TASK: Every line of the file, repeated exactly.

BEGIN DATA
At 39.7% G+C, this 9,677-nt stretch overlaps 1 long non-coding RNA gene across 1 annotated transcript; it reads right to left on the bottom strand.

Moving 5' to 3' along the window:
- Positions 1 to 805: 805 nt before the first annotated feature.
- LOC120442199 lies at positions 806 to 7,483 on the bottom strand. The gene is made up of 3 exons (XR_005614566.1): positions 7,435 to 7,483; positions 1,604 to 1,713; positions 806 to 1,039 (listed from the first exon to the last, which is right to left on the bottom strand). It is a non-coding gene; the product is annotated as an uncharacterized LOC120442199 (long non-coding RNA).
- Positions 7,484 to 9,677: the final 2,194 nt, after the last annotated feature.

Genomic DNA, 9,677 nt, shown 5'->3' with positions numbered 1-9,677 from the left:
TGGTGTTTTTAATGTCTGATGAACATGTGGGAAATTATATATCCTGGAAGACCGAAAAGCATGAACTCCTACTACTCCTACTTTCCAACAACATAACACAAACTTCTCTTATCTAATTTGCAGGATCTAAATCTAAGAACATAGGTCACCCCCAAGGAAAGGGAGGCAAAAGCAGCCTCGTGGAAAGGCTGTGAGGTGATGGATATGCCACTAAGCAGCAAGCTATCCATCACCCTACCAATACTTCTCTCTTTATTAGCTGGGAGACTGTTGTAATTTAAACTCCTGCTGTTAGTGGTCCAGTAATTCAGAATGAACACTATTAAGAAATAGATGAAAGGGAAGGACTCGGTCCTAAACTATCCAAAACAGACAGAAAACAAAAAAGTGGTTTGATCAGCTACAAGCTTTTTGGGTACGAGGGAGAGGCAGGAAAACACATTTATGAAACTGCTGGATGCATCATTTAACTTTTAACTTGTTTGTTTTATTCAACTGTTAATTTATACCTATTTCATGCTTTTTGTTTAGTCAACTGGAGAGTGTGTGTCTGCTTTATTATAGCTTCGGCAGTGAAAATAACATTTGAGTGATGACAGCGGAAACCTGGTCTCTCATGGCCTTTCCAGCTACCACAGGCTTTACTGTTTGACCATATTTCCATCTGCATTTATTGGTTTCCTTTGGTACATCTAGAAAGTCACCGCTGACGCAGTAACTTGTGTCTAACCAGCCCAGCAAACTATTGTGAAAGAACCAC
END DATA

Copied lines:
At 39.7% G+C, this 9,677-nt stretch overlaps 1 long non-coding RNA gene across 1 annotated transcript; it reads right to left on the bottom strand.

Moving 5' to 3' along the window:
- Positions 1 to 805: 805 nt before the first annotated feature.
- LOC120442199 lies at positions 806 to 7,483 on the bottom strand. The gene is made up of 3 exons (XR_005614566.1): positions 7,435 to 7,483; positions 1,604 to 1,713; positions 806 to 1,039 (listed from the first exon to the last, which is right to left on the bottom strand). It is a non-coding gene; the product is annotated as an uncharacterized LOC120442199 (long non-coding RNA).
- Positions 7,484 to 9,677: the final 2,194 nt, after the last annotated feature.

Genomic DNA, 9,677 nt, shown 5'->3' with positions numbered 1-9,677 from the left:
TGGTGTTTTTAATGTCTGATGAACATGTGGGAAATTATATATCCTGGAAGACCGAAAAGCATGAACTCCTACTACTCCTACTTTCCAACAACATAACACAAACTTCTCTTATCTAATTTGCAGGATCTAAATCTAAGAACATAGGTCACCCCCAAGGAAAGGGAGGCAAAAGCAGCCTCGTGGAAAGGCTGTGAGGTGATGGATATGCCACTAAGCAGCAAGCTATCCATCACCCTACCAATACTTCTCTCTTTATTAGCTGGGAGACTGTTGTAATTTAAACTCCTGCTGTTAGTGGTCCAGTAATTCAGAATGAACACTATTAAGAAATAGATGAAAGGGAAGGACTCGGTCCTAAACTATCCAAAACAGACAGAAAACAAAAAAGTGGTTTGATCAGCTACAAGCTTTTTGGGTACGAGGGAGAGGCAGGAAAACACATTTATGAAACTGCTGGATGCATCATTTAACTTTTAACTTGTTTGTTTTATTCAACTGTTAATTTATACCTATTTCATGCTTTTTGTTTAGTCAACTGGAGAGTGTGTGTCTGCTTTATTATAGCTTCGGCAGTGAAAATAACATTTGAGTGATGACAGCGGAAACCTGGTCTCTCATGGCCTTTCCAGCTACCACAGGCTTTACTGTTTGACCATATTTCCATCTGCATTTATTGGTTTCCTTTGGTACATCTAGAAAGTCACCGCTGACGCAGTAACTTGTGTCTAACCAGCCCAGCAAACTATTGTGAAAGAACCAC